I will measure and swiftly sift. I will do so carefully. While I think of my ricrac past like a hem on a faltering dress. That is still too pretty to let go of.
There is no buttery butter so buttery you could melt. Or rabbit sugar flour. No spiked vanilla soliciting a hungry chicken for her precious egg.
But still. I carefully gather desert clay near the saguaro and tap it into small spheres on my typewriter that was given to me by a poet—who asked for it back before I smothered him with trays of marzipan. And an ill-chosen sonnet, while he begged and tossed his liquor-laced almond hair that smelled sweeter than mine. His work piling up in bound books. Before my eyes.
I knead and push. I go from past to future to future again on the page. I go to future too much!
I am so far ahead I am in outer space—all by next week.
I am making something. It’s not precious. I carve up my 1,123-layer brick into the shape of a baby elephant. But it is only half-baked. I cut so much his ear collapses. His trunk becomes misshapen. But he is still in there. Somewhere.
I take him to the glorious party with so much champagne. Where he is promptly ignored by the poet’s friends that he warned me about—one who will catch an illegal chartered plane with no wings at midnight, another who grabs my chin with his damp and dripping palm. Good to meet you!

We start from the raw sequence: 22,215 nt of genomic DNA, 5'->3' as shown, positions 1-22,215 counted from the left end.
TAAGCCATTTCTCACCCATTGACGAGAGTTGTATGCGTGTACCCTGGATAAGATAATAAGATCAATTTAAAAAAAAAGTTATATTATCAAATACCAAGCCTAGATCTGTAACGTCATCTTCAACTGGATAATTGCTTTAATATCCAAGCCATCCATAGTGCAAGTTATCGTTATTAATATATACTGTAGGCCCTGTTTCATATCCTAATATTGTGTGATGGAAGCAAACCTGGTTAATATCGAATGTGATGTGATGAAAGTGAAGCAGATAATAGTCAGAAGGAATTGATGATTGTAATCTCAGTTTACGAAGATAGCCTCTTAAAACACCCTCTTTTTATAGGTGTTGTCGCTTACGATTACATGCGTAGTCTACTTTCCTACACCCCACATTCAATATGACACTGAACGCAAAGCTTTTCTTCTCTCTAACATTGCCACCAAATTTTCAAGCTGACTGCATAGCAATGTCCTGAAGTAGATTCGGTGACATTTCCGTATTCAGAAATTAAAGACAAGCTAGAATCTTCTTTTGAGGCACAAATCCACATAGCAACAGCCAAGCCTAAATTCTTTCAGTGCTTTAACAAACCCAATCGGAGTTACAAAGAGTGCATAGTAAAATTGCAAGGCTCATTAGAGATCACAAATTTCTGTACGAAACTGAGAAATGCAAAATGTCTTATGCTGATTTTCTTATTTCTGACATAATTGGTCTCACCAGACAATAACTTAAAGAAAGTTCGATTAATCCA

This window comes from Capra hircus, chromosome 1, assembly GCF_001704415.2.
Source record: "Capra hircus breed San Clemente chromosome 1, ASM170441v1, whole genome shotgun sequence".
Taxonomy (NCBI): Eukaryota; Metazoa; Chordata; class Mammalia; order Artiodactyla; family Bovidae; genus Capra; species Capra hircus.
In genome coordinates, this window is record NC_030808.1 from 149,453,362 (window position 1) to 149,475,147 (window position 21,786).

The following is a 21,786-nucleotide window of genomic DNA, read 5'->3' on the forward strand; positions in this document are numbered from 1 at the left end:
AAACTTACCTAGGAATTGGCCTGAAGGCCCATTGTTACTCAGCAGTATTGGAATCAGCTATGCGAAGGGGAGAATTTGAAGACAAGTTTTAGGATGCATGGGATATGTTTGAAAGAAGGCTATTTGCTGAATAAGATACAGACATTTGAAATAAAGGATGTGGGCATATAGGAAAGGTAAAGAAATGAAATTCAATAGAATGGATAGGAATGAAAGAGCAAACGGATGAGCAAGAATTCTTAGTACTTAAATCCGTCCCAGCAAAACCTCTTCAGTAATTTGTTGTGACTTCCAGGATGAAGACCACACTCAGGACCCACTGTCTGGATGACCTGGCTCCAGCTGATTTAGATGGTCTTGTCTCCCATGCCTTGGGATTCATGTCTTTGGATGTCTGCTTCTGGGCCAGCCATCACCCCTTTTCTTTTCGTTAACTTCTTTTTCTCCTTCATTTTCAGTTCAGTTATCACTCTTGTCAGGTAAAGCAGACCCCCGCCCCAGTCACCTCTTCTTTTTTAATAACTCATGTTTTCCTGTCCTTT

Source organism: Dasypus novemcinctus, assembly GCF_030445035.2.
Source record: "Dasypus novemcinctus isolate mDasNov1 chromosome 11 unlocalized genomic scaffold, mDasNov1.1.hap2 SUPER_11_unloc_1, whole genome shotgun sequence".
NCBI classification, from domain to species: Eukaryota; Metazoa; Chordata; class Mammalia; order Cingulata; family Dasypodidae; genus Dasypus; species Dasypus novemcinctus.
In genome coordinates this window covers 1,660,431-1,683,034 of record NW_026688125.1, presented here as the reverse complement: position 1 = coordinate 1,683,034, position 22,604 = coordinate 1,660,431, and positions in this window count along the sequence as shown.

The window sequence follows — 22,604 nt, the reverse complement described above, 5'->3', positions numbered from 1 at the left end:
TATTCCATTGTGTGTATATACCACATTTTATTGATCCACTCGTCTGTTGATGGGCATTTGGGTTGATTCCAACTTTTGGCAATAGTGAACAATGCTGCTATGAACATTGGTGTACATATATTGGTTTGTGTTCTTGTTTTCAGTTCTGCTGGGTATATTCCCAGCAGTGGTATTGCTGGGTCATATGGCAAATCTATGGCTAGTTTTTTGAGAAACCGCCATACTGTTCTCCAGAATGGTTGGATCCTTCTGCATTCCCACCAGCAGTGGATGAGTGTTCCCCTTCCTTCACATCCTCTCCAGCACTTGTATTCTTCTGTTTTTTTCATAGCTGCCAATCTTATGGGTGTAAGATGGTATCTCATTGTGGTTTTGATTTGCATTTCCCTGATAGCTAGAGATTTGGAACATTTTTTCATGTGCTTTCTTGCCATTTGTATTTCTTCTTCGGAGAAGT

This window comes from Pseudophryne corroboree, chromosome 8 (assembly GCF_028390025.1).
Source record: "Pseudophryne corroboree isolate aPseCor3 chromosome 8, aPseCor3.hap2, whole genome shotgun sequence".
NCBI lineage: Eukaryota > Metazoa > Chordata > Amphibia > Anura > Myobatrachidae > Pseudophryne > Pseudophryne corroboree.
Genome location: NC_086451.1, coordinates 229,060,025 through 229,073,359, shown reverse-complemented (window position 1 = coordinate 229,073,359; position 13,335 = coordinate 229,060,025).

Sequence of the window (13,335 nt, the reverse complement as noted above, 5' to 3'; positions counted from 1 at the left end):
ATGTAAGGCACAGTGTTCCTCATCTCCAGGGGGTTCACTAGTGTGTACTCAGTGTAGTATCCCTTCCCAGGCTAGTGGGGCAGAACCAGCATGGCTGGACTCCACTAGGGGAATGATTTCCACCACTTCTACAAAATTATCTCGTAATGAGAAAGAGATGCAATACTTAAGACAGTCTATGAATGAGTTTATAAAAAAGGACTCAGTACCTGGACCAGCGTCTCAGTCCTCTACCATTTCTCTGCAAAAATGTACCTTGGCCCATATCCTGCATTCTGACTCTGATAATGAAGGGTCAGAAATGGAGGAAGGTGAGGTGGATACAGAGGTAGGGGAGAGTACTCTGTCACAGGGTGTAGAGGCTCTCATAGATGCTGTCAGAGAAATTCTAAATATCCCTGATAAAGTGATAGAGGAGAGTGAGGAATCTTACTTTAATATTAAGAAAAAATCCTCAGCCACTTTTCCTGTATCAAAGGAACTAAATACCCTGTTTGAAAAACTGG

In the kitchen, in my makeshift apron comprised of sweet fallen ivy that once gently hung on hungry whales, I fold shiny gold boxes for my friends and fill with good luck charms. Talismans. Amulets. Madstones. All with letters I harvest in the field to the sound of a snug snail playing a banjo and singing a sorrowful song.
I can’t afford a kiln so I hover my hands above the keys until the house with butterfly painted walls fills so full up. So full with what is new and strong and still teetering inside me.
I am not sure how to leave this kitchen.
So I sit here. Where it’s warm. And oh-so-sweet. And keep telling myself the whole story. Until I understand why I took your notebook. And worn shoes with fraying laces. And the lucky penny you said I’d never forget. And left you in the rain of the monsoon. For dead.
Anna Mantzaris is a San Francisco-based writer. Her work has appeared in Ambit, The Cortland Review, McSweeney’s Internet Tendency, Necessary Fiction, New World Writing Quarterly, Sonora Review, Spry, and elsewhere. She was a finalist for the 2020 Eyelands Book Award and the 2022 Lascaux Prize in Flash Fiction. She is currently a fiction chapbook fellow with Galileo Press. Find more at annamantzaris.net.